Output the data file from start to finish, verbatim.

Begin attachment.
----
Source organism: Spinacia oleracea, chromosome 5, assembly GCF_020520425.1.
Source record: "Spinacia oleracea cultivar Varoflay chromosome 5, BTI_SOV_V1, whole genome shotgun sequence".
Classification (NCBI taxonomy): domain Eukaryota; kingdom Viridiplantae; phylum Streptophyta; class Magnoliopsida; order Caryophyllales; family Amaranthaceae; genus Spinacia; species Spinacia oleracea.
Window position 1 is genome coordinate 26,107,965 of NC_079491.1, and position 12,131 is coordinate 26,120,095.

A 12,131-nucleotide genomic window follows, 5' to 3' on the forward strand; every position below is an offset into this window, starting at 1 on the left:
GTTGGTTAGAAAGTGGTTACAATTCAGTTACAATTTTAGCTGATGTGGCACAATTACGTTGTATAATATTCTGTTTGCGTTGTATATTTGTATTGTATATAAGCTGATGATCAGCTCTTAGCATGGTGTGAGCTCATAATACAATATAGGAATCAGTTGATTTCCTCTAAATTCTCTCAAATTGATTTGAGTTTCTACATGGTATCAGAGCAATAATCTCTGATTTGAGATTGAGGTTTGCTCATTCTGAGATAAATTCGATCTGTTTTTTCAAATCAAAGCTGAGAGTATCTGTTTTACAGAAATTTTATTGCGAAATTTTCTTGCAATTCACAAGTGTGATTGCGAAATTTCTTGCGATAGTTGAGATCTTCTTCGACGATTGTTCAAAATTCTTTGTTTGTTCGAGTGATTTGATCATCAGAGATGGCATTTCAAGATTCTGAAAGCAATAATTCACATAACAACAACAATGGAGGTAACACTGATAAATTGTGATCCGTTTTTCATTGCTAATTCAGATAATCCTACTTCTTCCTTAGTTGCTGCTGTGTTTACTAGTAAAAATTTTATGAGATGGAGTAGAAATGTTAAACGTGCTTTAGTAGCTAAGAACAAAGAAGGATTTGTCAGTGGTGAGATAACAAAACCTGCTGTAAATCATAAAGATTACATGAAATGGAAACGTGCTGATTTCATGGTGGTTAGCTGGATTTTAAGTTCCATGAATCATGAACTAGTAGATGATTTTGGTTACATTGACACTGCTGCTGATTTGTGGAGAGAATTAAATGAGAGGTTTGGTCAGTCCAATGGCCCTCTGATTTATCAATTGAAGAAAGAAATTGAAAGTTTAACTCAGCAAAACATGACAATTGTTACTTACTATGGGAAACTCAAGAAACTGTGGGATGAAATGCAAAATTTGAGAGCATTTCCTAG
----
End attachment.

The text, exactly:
Source organism: Spinacia oleracea, chromosome 5, assembly GCF_020520425.1.
Source record: "Spinacia oleracea cultivar Varoflay chromosome 5, BTI_SOV_V1, whole genome shotgun sequence".
Classification (NCBI taxonomy): domain Eukaryota; kingdom Viridiplantae; phylum Streptophyta; class Magnoliopsida; order Caryophyllales; family Amaranthaceae; genus Spinacia; species Spinacia oleracea.
Window position 1 is genome coordinate 26,107,965 of NC_079491.1, and position 12,131 is coordinate 26,120,095.

A 12,131-nucleotide genomic window follows, 5' to 3' on the forward strand; every position below is an offset into this window, starting at 1 on the left:
GTTGGTTAGAAAGTGGTTACAATTCAGTTACAATTTTAGCTGATGTGGCACAATTACGTTGTATAATATTCTGTTTGCGTTGTATATTTGTATTGTATATAAGCTGATGATCAGCTCTTAGCATGGTGTGAGCTCATAATACAATATAGGAATCAGTTGATTTCCTCTAAATTCTCTCAAATTGATTTGAGTTTCTACATGGTATCAGAGCAATAATCTCTGATTTGAGATTGAGGTTTGCTCATTCTGAGATAAATTCGATCTGTTTTTTCAAATCAAAGCTGAGAGTATCTGTTTTACAGAAATTTTATTGCGAAATTTTCTTGCAATTCACAAGTGTGATTGCGAAATTTCTTGCGATAGTTGAGATCTTCTTCGACGATTGTTCAAAATTCTTTGTTTGTTCGAGTGATTTGATCATCAGAGATGGCATTTCAAGATTCTGAAAGCAATAATTCACATAACAACAACAATGGAGGTAACACTGATAAATTGTGATCCGTTTTTCATTGCTAATTCAGATAATCCTACTTCTTCCTTAGTTGCTGCTGTGTTTACTAGTAAAAATTTTATGAGATGGAGTAGAAATGTTAAACGTGCTTTAGTAGCTAAGAACAAAGAAGGATTTGTCAGTGGTGAGATAACAAAACCTGCTGTAAATCATAAAGATTACATGAAATGGAAACGTGCTGATTTCATGGTGGTTAGCTGGATTTTAAGTTCCATGAATCATGAACTAGTAGATGATTTTGGTTACATTGACACTGCTGCTGATTTGTGGAGAGAATTAAATGAGAGGTTTGGTCAGTCCAATGGCCCTCTGATTTATCAATTGAAGAAAGAAATTGAAAGTTTAACTCAGCAAAACATGACAATTGTTACTTACTATGGGAAACTCAAGAAACTGTGGGATGAAATGCAAAATTTGAGAGCATTTCCTAG